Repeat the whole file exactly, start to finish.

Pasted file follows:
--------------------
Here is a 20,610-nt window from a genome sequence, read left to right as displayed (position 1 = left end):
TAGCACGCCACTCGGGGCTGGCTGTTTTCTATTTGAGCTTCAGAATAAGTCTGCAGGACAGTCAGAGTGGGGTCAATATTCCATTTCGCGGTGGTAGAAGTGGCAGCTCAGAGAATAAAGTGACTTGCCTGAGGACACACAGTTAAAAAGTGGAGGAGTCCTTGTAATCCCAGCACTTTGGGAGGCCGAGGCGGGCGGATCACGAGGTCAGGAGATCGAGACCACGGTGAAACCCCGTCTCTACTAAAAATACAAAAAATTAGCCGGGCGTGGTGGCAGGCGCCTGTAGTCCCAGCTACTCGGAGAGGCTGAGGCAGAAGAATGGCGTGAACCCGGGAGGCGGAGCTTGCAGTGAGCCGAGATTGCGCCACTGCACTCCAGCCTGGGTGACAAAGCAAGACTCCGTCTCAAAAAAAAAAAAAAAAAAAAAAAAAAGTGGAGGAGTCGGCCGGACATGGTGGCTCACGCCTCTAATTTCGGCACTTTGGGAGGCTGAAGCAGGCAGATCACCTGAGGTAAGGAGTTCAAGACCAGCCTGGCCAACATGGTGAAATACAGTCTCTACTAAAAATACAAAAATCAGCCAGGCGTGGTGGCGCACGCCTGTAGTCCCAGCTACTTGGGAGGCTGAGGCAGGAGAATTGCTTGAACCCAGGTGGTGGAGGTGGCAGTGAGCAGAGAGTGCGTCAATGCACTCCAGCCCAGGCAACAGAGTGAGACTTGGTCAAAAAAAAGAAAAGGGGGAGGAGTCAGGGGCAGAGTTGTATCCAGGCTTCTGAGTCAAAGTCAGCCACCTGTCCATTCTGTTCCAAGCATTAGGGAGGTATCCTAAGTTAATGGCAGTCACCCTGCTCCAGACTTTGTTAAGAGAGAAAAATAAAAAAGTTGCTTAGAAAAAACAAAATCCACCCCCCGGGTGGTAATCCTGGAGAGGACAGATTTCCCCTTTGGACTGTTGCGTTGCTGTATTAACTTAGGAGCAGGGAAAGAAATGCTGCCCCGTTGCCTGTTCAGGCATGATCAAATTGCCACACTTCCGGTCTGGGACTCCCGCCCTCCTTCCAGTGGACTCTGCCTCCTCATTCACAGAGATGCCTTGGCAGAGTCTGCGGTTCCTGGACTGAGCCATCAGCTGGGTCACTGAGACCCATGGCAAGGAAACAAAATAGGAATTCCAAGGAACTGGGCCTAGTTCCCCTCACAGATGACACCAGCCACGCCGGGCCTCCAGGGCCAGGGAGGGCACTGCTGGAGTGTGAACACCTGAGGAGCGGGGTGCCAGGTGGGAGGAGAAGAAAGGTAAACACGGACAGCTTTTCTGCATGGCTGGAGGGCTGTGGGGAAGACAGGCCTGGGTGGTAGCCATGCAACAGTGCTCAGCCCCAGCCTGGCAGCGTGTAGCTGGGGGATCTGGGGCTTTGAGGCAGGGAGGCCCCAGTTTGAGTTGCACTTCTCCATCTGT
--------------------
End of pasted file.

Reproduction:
Here is a 20,610-nt window from a genome sequence, read left to right as displayed (position 1 = left end):
TAGCACGCCACTCGGGGCTGGCTGTTTTCTATTTGAGCTTCAGAATAAGTCTGCAGGACAGTCAGAGTGGGGTCAATATTCCATTTCGCGGTGGTAGAAGTGGCAGCTCAGAGAATAAAGTGACTTGCCTGAGGACACACAGTTAAAAAGTGGAGGAGTCCTTGTAATCCCAGCACTTTGGGAGGCCGAGGCGGGCGGATCACGAGGTCAGGAGATCGAGACCACGGTGAAACCCCGTCTCTACTAAAAATACAAAAAATTAGCCGGGCGTGGTGGCAGGCGCCTGTAGTCCCAGCTACTCGGAGAGGCTGAGGCAGAAGAATGGCGTGAACCCGGGAGGCGGAGCTTGCAGTGAGCCGAGATTGCGCCACTGCACTCCAGCCTGGGTGACAAAGCAAGACTCCGTCTCAAAAAAAAAAAAAAAAAAAAAAAAAAGTGGAGGAGTCGGCCGGACATGGTGGCTCACGCCTCTAATTTCGGCACTTTGGGAGGCTGAAGCAGGCAGATCACCTGAGGTAAGGAGTTCAAGACCAGCCTGGCCAACATGGTGAAATACAGTCTCTACTAAAAATACAAAAATCAGCCAGGCGTGGTGGCGCACGCCTGTAGTCCCAGCTACTTGGGAGGCTGAGGCAGGAGAATTGCTTGAACCCAGGTGGTGGAGGTGGCAGTGAGCAGAGAGTGCGTCAATGCACTCCAGCCCAGGCAACAGAGTGAGACTTGGTCAAAAAAAAGAAAAGGGGGAGGAGTCAGGGGCAGAGTTGTATCCAGGCTTCTGAGTCAAAGTCAGCCACCTGTCCATTCTGTTCCAAGCATTAGGGAGGTATCCTAAGTTAATGGCAGTCACCCTGCTCCAGACTTTGTTAAGAGAGAAAAATAAAAAAGTTGCTTAGAAAAAACAAAATCCACCCCCCGGGTGGTAATCCTGGAGAGGACAGATTTCCCCTTTGGACTGTTGCGTTGCTGTATTAACTTAGGAGCAGGGAAAGAAATGCTGCCCCGTTGCCTGTTCAGGCATGATCAAATTGCCACACTTCCGGTCTGGGACTCCCGCCCTCCTTCCAGTGGACTCTGCCTCCTCATTCACAGAGATGCCTTGGCAGAGTCTGCGGTTCCTGGACTGAGCCATCAGCTGGGTCACTGAGACCCATGGCAAGGAAACAAAATAGGAATTCCAAGGAACTGGGCCTAGTTCCCCTCACAGATGACACCAGCCACGCCGGGCCTCCAGGGCCAGGGAGGGCACTGCTGGAGTGTGAACACCTGAGGAGCGGGGTGCCAGGTGGGAGGAGAAGAAAGGTAAACACGGACAGCTTTTCTGCATGGCTGGAGGGCTGTGGGGAAGACAGGCCTGGGTGGTAGCCATGCAACAGTGCTCAGCCCCAGCCTGGCAGCGTGTAGCTGGGGGATCTGGGGCTTTGAGGCAGGGAGGCCCCAGTTTGAGTTGCACTTCTCCATCTGT